Bible Formation WordcloudThe history of the modern interpretation of Marcion has been — not surprisingly — closely linked with general canonical research. In canonical studies in particular, there has been the tendency to form of schools of thought which have been handed down through successive generations of scholars. Regarding Marcion’s influence on the canon, three primary schools of thought have emerged: Canon Formation, Canon and Literature Formation, and Canon Refinement. Over the course of the next several weeks, Pursuing Veritas will consider the argument of each of these perspectives in turn, followed by Marcion’s views on scripture, canon, and authority as conveyed by that particular school. But first, some explanation as to what each of these schools believes about Marcion’s influence on the formation of the New Testament Canon. Continue reading

The Marcion Question: Sources

This post is part of an ongoing series examining Marcion of Sinope’s influence on the formation of the New Testament canon.
Marcion of Sinope

Marcion of Sinope

When examining Marcion, one must be careful to note his long and varied history of interpretation. For centuries Marcion, his writings, and his followers were generally conceived of in terms of their theological content, which was declared by the early Fathers of the Church to be heretical. It has only been in the past few centuries that Marcion perspective has become understood as a contributor to the early Christian context of diversity. Understandably then, this shift from polemic to scholastic interest has uncovered some problems, most notably that we no longer have extant copies of Marcion’s works, either his Antithesis or his canonical collection of writings. Modern reconstructions of ancient sources tend to focus on extant copied materials from that source. However, the few references to Marcion’s perspectives and works may only be found in the polemical writings of the early Christian apologists. Several modern scholars have attempted a detailed reconstruction of Marcion’s work.[1] However, the highly speculative nature of these works and their heavily reliance upon the writings of Tertullian for our purposes makes the value of such reconstructions questionable.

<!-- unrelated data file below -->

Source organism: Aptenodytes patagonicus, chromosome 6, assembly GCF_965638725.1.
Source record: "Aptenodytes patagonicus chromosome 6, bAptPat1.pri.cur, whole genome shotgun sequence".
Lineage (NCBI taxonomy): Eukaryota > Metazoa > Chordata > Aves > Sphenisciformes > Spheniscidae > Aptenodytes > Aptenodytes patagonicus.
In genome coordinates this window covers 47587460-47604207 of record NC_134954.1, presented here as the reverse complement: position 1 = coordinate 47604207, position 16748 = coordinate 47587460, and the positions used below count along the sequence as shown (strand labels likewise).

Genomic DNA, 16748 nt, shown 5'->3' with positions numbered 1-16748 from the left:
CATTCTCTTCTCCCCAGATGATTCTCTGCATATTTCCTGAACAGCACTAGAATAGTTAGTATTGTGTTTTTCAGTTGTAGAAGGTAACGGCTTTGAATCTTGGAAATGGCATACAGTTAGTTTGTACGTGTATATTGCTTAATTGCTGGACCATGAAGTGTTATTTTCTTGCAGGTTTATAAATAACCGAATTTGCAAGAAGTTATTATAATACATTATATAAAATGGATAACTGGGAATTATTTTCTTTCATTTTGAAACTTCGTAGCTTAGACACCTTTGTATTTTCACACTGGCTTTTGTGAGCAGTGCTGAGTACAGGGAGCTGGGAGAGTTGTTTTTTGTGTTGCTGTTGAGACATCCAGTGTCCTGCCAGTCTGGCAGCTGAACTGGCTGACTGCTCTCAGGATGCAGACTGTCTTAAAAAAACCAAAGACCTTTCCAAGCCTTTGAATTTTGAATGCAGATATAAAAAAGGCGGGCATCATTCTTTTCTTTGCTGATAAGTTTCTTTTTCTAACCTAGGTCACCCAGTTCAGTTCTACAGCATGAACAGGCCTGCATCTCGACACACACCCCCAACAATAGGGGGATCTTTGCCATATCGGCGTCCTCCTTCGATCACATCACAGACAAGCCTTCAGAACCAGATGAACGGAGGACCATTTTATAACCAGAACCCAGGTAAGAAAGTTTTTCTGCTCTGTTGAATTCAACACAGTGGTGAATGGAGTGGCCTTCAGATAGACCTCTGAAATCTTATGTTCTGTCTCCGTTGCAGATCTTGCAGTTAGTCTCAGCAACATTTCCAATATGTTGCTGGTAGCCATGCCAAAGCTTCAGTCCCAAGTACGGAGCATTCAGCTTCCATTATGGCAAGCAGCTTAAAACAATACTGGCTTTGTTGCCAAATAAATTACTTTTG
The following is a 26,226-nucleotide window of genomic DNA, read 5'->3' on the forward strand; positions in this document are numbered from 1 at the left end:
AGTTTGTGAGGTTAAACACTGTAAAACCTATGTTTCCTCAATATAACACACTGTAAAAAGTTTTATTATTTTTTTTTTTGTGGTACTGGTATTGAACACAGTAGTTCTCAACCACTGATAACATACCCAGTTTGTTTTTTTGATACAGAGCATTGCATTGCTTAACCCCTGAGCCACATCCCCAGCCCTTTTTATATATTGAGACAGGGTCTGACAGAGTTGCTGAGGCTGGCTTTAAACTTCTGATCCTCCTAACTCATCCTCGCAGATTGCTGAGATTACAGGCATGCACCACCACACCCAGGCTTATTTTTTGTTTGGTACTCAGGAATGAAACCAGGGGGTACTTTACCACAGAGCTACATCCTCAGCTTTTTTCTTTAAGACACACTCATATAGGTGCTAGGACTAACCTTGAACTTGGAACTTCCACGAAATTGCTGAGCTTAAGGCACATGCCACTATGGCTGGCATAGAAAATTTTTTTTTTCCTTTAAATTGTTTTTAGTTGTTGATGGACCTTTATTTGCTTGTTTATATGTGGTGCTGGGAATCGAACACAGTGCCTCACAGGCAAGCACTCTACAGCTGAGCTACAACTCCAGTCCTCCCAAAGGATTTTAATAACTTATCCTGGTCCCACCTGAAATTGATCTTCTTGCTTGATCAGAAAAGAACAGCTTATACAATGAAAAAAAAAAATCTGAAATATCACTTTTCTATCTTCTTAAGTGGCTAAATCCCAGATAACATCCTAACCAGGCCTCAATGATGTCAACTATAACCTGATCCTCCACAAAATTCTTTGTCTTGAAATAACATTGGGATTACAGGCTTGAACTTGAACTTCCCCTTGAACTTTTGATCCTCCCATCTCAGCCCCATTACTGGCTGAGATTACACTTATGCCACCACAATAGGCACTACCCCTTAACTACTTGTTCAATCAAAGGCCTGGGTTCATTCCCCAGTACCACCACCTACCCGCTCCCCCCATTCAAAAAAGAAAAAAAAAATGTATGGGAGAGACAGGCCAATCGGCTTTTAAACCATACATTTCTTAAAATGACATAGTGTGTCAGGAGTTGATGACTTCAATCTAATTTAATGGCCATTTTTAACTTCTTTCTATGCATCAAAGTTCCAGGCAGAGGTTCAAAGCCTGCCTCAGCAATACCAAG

Apostolic FathersIn this series, I take a two-fold approach to the examination of Marcion’s perspective. First, I engage historical sources in an examination and reconstruction his perspective on scripture, canon, and authority, drawing up the anti-Marcion sources of proto-orthodox writers such as Irenaeus of Lyons and Tertullian of Carthage. This allows us to closely examine original source materials claiming to accurately represent Marcion’s perspective. Second, I engage modern scholars of Early Christianity and canonical development as they attempt to interpret Marcion’s position on scripture, canon, and authority, drawing on scholars ranging from Adolph Harnack and Hans Von Campenhausen to John Barton and Lee Martin McDonald. This enables us to grasp the questions that the major Marcion scholars have asked over the years, as well as draw several probable conclusions concerning Marcion’s views on scripture, canon, and authority. As a result of this two-fold method of study, we see that for Marcion the work and words of Jesus of Nazareth were understood to uniquely reveal the purposes of the supreme God of the universe in such a way that any hermeneutical position denigrating that uniqueness, be they writings or traditions, were argued to be unauthoritative for followers of Jesus.


 

For the previous post in this series, click here.

[1]See Harnack (Marcion: The Gospel of the Alien God) and Price (The Pre-Nicene New Testament).

NT Canon: Marcion, Montanus, and Gnosticism